Tag Archives: Wisdom

A Beauty of Gray

The glory of young men is their strength: and the beauty of old men is the gray head. -Proverbs 20:29, KJV

I have always wanted gray (or even white) hair.

I know. I am fairly odd.

I have three friends who all went white-haired in their twenties. A few others were noticeably gray by 25.

As for yours truly, I have earned a few gray hairs over my few short years.

At least I am tall and lanky so that I have some semblance of strength. I am a bit of a gentle giant, and that garners some respect (mostly from my wife who can’t reach top shelves or move heavy boxes or bags easily.)

But why do I want gray hair?

I instinctively understood it as a child, but grew to understand it better as I grew.

It is not just that it can look dignified. Gray hairs tell others we have been through life. They tell others we have struggled through some of life’s problems and come out wiser.

Gray hairs are earned by learning life lessons the hard way.

I have been through my share of struggles and have earned some grays, but the Lord blessed me with thick, persistently dark hair.

It almost scares me to consider how much wisdom He yet wants me to learn (“fear the Lord”), but the few grays I do own have taught me to trust His lessons and timing.

And that is beautiful.

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Your Position, Thought Out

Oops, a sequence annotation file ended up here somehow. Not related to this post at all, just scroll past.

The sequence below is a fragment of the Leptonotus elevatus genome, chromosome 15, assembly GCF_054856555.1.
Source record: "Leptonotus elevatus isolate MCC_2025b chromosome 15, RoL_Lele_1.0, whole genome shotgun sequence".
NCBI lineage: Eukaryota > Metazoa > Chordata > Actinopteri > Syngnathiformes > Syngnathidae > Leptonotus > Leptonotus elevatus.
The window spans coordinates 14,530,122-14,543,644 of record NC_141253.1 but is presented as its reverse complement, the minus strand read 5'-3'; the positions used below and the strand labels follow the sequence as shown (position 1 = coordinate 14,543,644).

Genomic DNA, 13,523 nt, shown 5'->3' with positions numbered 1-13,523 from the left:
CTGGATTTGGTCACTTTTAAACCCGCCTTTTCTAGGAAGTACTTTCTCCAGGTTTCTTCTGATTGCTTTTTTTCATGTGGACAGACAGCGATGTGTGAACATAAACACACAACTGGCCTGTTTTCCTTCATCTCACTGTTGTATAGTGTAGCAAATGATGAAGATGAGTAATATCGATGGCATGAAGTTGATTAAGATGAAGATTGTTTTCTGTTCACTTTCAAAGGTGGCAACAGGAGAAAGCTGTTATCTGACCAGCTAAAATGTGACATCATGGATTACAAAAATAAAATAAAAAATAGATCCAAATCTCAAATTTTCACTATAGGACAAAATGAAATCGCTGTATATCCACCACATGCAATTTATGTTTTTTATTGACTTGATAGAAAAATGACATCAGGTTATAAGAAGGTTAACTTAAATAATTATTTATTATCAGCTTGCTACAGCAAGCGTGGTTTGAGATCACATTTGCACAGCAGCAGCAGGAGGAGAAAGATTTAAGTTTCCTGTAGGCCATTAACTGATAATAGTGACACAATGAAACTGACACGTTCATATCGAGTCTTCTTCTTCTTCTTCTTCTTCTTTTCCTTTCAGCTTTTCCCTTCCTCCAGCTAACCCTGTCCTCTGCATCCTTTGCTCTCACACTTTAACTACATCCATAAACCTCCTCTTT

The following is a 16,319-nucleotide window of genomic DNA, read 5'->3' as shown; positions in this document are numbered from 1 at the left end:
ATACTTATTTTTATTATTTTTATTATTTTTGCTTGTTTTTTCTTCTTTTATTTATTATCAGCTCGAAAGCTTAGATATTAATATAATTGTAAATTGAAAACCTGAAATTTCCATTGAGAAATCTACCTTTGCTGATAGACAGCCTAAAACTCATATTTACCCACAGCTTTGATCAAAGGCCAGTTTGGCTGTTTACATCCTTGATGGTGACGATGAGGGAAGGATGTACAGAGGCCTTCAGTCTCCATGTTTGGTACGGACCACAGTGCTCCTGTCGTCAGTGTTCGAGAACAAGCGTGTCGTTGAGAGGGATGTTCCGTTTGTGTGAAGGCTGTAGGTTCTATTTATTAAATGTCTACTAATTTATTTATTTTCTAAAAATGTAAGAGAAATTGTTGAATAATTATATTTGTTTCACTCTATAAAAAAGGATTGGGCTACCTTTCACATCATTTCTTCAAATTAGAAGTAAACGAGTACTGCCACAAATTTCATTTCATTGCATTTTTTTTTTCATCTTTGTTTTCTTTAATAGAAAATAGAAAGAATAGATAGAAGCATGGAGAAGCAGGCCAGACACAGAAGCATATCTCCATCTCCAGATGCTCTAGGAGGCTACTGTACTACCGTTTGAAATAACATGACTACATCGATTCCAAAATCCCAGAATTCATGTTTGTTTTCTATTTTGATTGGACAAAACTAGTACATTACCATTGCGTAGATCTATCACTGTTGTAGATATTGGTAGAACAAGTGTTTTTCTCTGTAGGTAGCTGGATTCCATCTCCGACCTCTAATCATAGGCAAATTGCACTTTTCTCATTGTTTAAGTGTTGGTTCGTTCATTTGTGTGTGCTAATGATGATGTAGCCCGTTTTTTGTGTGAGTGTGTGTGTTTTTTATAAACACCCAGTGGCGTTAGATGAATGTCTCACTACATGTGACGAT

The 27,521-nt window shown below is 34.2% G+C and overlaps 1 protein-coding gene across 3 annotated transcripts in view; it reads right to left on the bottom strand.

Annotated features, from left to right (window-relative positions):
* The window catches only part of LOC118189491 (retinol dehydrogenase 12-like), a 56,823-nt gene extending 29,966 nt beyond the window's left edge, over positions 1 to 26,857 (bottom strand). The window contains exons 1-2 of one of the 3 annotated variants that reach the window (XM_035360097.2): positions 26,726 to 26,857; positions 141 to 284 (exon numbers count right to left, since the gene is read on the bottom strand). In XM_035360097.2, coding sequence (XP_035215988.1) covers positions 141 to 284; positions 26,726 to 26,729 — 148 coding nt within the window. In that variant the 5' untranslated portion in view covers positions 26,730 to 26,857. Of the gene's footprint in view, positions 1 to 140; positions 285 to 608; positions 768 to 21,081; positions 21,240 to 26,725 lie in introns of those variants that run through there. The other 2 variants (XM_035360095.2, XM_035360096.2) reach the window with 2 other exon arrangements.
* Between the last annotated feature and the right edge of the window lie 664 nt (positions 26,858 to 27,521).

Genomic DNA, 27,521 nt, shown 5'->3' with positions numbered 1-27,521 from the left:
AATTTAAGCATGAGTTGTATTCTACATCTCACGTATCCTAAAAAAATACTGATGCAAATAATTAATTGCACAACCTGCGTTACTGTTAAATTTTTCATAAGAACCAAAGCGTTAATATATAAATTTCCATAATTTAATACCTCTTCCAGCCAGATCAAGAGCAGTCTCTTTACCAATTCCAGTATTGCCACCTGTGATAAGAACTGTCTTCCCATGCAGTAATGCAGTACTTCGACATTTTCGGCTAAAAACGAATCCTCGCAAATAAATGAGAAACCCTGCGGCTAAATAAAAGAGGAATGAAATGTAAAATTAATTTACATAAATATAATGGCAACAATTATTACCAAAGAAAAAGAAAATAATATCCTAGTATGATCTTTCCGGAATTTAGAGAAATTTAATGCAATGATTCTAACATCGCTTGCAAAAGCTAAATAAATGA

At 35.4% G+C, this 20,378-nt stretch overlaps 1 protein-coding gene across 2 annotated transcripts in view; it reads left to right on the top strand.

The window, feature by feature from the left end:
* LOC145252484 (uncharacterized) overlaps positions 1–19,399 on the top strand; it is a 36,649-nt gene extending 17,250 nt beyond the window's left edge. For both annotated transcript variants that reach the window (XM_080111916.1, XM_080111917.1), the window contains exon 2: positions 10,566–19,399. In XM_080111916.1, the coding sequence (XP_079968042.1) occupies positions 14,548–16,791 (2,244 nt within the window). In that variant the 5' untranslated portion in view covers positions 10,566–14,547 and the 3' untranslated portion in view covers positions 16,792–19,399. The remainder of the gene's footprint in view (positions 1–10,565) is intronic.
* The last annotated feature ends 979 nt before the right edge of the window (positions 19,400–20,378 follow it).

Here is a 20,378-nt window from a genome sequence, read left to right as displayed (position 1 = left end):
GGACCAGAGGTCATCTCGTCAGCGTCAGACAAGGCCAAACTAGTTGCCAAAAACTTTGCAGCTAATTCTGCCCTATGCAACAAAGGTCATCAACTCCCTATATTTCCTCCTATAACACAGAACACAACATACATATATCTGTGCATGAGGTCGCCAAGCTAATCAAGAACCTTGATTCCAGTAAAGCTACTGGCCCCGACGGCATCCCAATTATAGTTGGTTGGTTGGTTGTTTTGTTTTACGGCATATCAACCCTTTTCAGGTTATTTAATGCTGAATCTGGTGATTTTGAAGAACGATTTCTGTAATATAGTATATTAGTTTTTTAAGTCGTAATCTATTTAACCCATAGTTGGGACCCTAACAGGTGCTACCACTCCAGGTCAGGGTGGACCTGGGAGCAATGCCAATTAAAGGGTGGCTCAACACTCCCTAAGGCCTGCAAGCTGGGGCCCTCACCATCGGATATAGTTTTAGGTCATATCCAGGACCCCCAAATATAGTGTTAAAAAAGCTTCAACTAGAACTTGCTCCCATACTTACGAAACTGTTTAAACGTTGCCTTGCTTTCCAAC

The discretion of a man deferreth his anger; and it is his glory to pass over a transgression. –Proverbs 19:11 KJV

For normal, every day people, it is important to remember that most people are acting out of fear. Therefore, do not take attacks (verbal, physical, emotional) personally.

Put yourself in their position, and you might see there is no need to be angry.

If you are unable to change things (politics, entertainment, some circumstances), holding onto pain or offense hurts nobody but you.

Put yourself into a position to change things or avoid them.

If you are a Christian, you must realize that most attacks are either those briefly discussed above or are attacks against the One who lives in you, Jesus.

You are in a position of honor, suffering as your Lord.

Forgive them. You may be the one who wins them to the Lord.


Caring for Thoughtful and not Foolish Discourse

Fools

I am a fool. Many times I run off at the mouth.

I think what I have to say is important and I don’t care what others have to say. I know that is sad but it is true.

Fools care nothing for thoughtful discourse; all they do is run off at the mouth. ~King Solomon

Source: Proverbs 18:2 (The Message Bible)

Discourse involves asking questions (wise ones) and listening.

The best conversations are where I ask lots of relevant questions and really listen. God’s goal for me is to be wise. That requires “wise” listening.